Autophagy at the Crossroads of Metabolism and Cellular Defense

Curr Opin Gastroenterol. 2013 Nov;29(6):588-96. doi: 10.1097/MOG.0b013e328365d34d.


Purpose of review: From its initial description as a homeostatic process required for starvation response, autophagy has emerged as a ubiquitous cellular process involved in a broad range of cellular activities from metabolic adaptation to cellular defense against invading pathogens. This review provides an overview of autophagy and highlights the recent developments in deciphering its role in metabolic adaptation and its importance in antibacterial defense with attention to regulatory pathways.

Recent findings: Within the last 2 years, there has been significant progress in deciphering the mechanisms by which autophagy is regulated, including subcellular localization, posttranslational modifications, and transcriptional control. In addition, the cell type-specific role of autophagy in maintaining cellular homeostasis has been defined, including its role in handling intracellular pathogens and its contribution to inflammatory bowel disease.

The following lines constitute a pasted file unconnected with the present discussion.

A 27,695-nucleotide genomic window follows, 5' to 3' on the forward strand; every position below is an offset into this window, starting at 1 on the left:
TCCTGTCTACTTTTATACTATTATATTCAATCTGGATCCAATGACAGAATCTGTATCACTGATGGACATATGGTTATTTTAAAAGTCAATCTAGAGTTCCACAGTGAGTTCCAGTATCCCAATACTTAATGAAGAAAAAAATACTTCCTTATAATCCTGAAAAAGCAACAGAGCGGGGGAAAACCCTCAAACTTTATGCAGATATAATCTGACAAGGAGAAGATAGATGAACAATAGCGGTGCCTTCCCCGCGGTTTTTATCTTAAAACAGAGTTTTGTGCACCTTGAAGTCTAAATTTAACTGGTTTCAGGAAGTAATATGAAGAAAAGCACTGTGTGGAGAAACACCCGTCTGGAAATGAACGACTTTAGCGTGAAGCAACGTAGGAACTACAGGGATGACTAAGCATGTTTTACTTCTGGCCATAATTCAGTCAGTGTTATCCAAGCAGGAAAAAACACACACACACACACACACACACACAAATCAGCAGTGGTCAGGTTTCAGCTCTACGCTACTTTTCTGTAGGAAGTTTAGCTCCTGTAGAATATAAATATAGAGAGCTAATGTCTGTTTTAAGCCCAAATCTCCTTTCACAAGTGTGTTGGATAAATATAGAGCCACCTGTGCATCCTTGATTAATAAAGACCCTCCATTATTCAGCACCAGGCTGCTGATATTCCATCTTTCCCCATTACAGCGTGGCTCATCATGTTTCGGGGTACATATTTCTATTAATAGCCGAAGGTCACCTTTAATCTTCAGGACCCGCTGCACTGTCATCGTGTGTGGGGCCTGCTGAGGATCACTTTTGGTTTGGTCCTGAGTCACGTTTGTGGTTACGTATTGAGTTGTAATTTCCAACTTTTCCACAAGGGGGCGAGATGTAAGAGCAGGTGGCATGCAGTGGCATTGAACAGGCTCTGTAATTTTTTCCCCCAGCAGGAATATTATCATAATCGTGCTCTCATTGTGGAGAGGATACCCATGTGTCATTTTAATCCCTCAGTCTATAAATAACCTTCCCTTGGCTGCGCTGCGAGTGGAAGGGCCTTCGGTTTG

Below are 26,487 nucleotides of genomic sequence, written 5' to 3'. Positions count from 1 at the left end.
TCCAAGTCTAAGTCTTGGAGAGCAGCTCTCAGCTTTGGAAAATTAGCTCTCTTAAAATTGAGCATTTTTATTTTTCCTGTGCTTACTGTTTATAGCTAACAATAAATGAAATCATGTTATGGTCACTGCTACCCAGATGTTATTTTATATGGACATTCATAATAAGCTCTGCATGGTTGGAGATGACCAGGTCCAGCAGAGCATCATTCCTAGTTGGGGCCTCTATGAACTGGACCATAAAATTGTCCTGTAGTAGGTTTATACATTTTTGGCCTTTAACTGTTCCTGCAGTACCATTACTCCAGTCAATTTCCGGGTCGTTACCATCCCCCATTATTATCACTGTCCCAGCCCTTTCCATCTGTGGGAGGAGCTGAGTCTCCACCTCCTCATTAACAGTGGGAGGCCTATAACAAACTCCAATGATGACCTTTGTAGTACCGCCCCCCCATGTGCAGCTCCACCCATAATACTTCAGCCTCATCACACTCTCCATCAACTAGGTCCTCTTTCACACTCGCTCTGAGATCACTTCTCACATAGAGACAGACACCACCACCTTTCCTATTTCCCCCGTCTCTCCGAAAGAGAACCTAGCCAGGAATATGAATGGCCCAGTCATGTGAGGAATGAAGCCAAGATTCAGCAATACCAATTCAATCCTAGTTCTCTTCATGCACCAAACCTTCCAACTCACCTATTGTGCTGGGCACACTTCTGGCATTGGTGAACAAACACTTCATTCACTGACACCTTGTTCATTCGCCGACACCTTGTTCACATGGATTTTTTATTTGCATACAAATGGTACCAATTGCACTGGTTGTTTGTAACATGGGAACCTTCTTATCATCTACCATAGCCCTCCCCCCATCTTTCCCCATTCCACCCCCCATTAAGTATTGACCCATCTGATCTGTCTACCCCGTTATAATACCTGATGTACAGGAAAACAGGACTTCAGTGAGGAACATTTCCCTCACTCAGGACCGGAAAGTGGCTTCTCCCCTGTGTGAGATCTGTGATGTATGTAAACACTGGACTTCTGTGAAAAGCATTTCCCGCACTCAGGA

Summary: Autophagy is a critical pathway that integrates numerous regulatory inputs to maintain cellular homeostasis and defend against intracellular pathogens.

Publication types

  • Research Support, N.I.H., Extramural
  • Research Support, Non-U.S. Gov't
  • Review

MeSH terms

  • Autophagy / immunology*
  • Bacterial Infections / immunology
  • Homeostasis / immunology
  • Humans
  • Immunity, Innate
  • Inflammatory Bowel Diseases / immunology*
  • Metabolic Networks and Pathways / immunology*
  • TOR Serine-Threonine Kinases / immunology
  • Transcription Factors / immunology


  • Transcription Factors
  • MTOR protein, human
  • TOR Serine-Threonine Kinases